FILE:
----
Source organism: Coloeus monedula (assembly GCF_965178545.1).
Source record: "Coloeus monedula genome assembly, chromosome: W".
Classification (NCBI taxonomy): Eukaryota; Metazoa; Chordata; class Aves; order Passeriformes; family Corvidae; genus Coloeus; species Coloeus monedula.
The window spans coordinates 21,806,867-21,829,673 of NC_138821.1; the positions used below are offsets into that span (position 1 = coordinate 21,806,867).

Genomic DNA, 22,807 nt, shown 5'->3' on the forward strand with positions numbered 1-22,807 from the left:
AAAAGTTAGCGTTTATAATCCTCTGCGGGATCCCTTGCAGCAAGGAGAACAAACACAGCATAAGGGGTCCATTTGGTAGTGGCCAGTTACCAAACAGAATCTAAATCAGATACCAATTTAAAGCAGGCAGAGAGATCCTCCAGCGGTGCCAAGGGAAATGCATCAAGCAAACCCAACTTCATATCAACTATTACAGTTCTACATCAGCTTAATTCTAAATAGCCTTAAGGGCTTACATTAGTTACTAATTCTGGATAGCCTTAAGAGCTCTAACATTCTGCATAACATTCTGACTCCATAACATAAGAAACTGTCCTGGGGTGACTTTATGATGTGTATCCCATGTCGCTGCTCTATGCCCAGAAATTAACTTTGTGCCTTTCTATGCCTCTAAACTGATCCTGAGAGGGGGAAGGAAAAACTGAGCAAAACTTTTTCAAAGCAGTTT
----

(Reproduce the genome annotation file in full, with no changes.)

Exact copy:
Source organism: Coloeus monedula (assembly GCF_965178545.1).
Source record: "Coloeus monedula genome assembly, chromosome: W".
Classification (NCBI taxonomy): Eukaryota; Metazoa; Chordata; class Aves; order Passeriformes; family Corvidae; genus Coloeus; species Coloeus monedula.
The window spans coordinates 21,806,867-21,829,673 of NC_138821.1; the positions used below are offsets into that span (position 1 = coordinate 21,806,867).

Genomic DNA, 22,807 nt, shown 5'->3' on the forward strand with positions numbered 1-22,807 from the left:
AAAAGTTAGCGTTTATAATCCTCTGCGGGATCCCTTGCAGCAAGGAGAACAAACACAGCATAAGGGGTCCATTTGGTAGTGGCCAGTTACCAAACAGAATCTAAATCAGATACCAATTTAAAGCAGGCAGAGAGATCCTCCAGCGGTGCCAAGGGAAATGCATCAAGCAAACCCAACTTCATATCAACTATTACAGTTCTACATCAGCTTAATTCTAAATAGCCTTAAGGGCTTACATTAGTTACTAATTCTGGATAGCCTTAAGAGCTCTAACATTCTGCATAACATTCTGACTCCATAACATAAGAAACTGTCCTGGGGTGACTTTATGATGTGTATCCCATGTCGCTGCTCTATGCCCAGAAATTAACTTTGTGCCTTTCTATGCCTCTAAACTGATCCTGAGAGGGGGAAGGAAAAACTGAGCAAAACTTTTTCAAAGCAGTTT